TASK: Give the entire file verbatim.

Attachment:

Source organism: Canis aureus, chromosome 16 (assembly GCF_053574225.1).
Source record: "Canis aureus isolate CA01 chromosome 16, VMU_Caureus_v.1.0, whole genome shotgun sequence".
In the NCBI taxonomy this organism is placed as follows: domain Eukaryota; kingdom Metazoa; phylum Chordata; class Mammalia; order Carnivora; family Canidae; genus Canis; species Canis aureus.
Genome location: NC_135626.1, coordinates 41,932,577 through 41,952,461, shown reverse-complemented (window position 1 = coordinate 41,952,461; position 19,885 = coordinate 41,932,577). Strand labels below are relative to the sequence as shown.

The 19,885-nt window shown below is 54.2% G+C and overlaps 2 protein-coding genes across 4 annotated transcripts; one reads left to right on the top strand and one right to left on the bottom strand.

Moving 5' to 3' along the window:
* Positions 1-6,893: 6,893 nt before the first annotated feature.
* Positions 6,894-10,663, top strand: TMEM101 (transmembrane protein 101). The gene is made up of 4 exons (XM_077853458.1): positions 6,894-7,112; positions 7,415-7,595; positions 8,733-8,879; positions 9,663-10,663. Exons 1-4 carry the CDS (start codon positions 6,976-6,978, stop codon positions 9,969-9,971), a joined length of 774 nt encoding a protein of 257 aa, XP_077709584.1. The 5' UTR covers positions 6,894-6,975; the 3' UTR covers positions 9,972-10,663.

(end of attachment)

Source organism: Canis aureus, chromosome 16 (assembly GCF_053574225.1).
Source record: "Canis aureus isolate CA01 chromosome 16, VMU_Caureus_v.1.0, whole genome shotgun sequence".
In the NCBI taxonomy this organism is placed as follows: domain Eukaryota; kingdom Metazoa; phylum Chordata; class Mammalia; order Carnivora; family Canidae; genus Canis; species Canis aureus.
Genome location: NC_135626.1, coordinates 41,932,577 through 41,952,461, shown reverse-complemented (window position 1 = coordinate 41,952,461; position 19,885 = coordinate 41,932,577). Strand labels below are relative to the sequence as shown.

The 19,885-nt window shown below is 54.2% G+C and overlaps 2 protein-coding genes across 4 annotated transcripts; one reads left to right on the top strand and one right to left on the bottom strand.

Moving 5' to 3' along the window:
* Positions 1-6,893: 6,893 nt before the first annotated feature.
* Positions 6,894-10,663, top strand: TMEM101 (transmembrane protein 101). The gene is made up of 4 exons (XM_077853458.1): positions 6,894-7,112; positions 7,415-7,595; positions 8,733-8,879; positions 9,663-10,663. Exons 1-4 carry the CDS (start codon positions 6,976-6,978, stop codon positions 9,969-9,971), a joined length of 774 nt encoding a protein of 257 aa, XP_077709584.1. The 5' UTR covers positions 6,894-6,975; the 3' UTR covers positions 9,972-10,663.